Organizing a Playroom

Here are some tips on organizing a playroom from our organizing professionals. These come from success in their own homes as well as their clients’ homes! Depending on the age of your kids, you can decide to do this with or without themHere are some things to keep in mind as you begin: kids actually play better when they have fewer things to play with! Seem counterintuitive? Research shows that the more decisions you have to make, the less energy you have for doing other things. Simplifying choices and reducing distractions allows children to play with what they have for longer periods of time with more focus and creativity. As an added bonus, putting things away becomes less of a hassle, so clean-up time doesn’t have to be a battle.

Ready to start?

Before you begin, grab containers to sort into and a trash bag.  You will need, at minimum, a container for donations and one for things that need to be moved to other parts of the house. As with any organizing project, it is helpful to have a clear floor and ample room for sorting, such as a bed, couch, or table.

Time to begin your sort and let some toys go!

Take all the toys and items in the playroom out of drawers, bins, cupboards and wherever else you find them. Sort them into categories. This can be by type of toy, such as trucks, dolls, building blocks, coloring books etc. The sort can also be by how the toys are used, such as dress-up, games and puzzles, craft supplies, and so forth. Once all the toys are sorted, go through each pile. You will find some obvious keepers:

  • Items your kids play with all the time
  • Toys they are growing into soon
  • Multi-purpose toys
  • Sentimental items

However, you will also probably find things that are no longer needed:

  • Toys that are broken, damaged, or missing pieces
  • Things that your kids have outgrown
  • Duplicates
  • Items that make annoying sounds.

Things that you no longer want to keep can be thrown away, recycled, donated, or sold, depending on the item and its condition.

Find every item a home.

Next, decide where each item that you are keeping will live. Everything that stays in the playroom must have a place. No exceptions. Every toy and craft item needs to have a home. Plastic bins with lids are an easy solution. Each bin should hold one category. All the items for that category need to fit into that bin. You can use an assortment of sizes to accommodate toys of different sizes: Sterilite 6qt, Sterilite 16qt, Sterilite 56qt.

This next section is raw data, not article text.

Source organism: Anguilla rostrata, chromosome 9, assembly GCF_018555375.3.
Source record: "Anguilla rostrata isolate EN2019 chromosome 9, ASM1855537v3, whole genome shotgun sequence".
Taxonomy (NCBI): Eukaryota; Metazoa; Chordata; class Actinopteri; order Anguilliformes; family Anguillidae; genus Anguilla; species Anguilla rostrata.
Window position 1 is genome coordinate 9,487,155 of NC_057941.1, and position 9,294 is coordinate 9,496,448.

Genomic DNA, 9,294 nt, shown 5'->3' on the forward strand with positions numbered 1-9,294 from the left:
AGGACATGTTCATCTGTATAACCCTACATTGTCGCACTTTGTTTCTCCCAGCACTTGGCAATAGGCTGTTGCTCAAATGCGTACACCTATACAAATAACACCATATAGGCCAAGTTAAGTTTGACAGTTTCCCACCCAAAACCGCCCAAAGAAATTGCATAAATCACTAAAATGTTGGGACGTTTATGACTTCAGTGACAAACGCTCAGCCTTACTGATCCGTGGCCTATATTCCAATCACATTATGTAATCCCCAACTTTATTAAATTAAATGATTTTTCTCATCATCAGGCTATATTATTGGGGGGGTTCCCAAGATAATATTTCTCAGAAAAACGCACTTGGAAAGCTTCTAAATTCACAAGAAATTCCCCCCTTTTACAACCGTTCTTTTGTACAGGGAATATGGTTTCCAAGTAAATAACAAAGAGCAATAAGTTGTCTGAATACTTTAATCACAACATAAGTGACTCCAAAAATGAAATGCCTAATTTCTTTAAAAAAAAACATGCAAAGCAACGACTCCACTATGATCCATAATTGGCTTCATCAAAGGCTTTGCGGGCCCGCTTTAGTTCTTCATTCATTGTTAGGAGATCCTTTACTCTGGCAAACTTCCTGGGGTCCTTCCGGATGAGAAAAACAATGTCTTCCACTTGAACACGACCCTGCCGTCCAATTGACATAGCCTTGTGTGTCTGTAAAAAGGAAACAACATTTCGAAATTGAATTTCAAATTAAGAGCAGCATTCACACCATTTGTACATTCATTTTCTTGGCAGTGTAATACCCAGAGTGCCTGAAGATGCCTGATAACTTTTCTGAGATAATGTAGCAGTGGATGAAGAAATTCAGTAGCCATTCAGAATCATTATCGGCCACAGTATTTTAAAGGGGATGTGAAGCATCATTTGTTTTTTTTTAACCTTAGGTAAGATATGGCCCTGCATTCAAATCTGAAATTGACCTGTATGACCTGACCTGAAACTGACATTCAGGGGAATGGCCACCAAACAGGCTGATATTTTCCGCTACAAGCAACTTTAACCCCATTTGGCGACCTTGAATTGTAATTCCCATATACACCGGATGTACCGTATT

If you have toys that are sentimental but no longer played with, recognize that they have stopped being toys and have become keepsakes. They no longer belong in the playroom. Bin them up and store them in an out-of-the-way location.

For those items that do not store well in bins, designate a spot on a shelf or give them a basket. A good example of this are American Girl dolls. Give these dolls a shelf dedicated just for them and then store all of their accessories in a bin. The same goes for all the things that come in their own, randomly-sized boxes such as science experiments, craft kits, games, and puzzles. Stack these items on a shelf by category.

Ultimately, we want our kids to be able to clean up their playroom on their own. With this in mind, it is important to keep things simple when organizing a playroom—fewer categories, easy to use containers, and labels are key. You want to think in terms of what your kids are able to maintain and do on their own so that they can put all their toys away.

A couple more toy organization tips…

We clearly label the bins and shelves when we are organizing a playroom. This works best once children can read, but for the preschool crowd, you can print pictures and attach them to the bins using clear packing tape. This helps kids remember where to put toys away.

Those randomly sized boxes of science experiments and craft kits, games and puzzles, can be great entertainment on a rainy day. To limit access to some of these items for special occasions, put them on a shelf that is out of arm’s reach.  This provides more entertainment, spreading out their “newness” by not having them always readily available.

Consider establishing a toy rotation system for other excess items as well. Put the extra toys in bins that can be stored elsewhere like an out-of-the-way closet, attic, basement, or upper shelves.  Every month or so gather up the things that are losing their appeal and replace them with toys from the rotation bins.  With fewer items in play at any given time, kids enjoy what they have more. The periodic rotation adds variety without adding to the overwhelm.

An organized playroom takes maintenance.

Daily: Help children learn the routine of putting toys away at the end of the day.  You have done so much already to help them with this by getting rid of the excess. Putting toys away is so much easier for kids once all the items have a home and their homes are clearly labeled. 

Weekly: Check in on the playroom, run the vacuum, and troubleshoot if any systems are not working as expected.  It may be that the categories are too specific, the containers too heavy or hard to use, or there may still be too many toys available at one time.  Adjust the system as needed, getting the kids’ input when possible.  They are more likely to use a system they helped create!   

Monthly: Evaluate the current toy selection. Remove things that have gotten worn out or have fallen out of favor. Replace these toys with a selection of items from the toy rotation bins.

Annually/Biannually: Ask kids to make room for gifts from holidays and special occasions by selecting things they want to donate to a good cause, pass on to a friend or cousin, or sell to save up for a wanted item.

Are you getting ready to organize a playroom? Share your photos with us in our Abundance Declutter Group on Facebook. We love seeing your projects!

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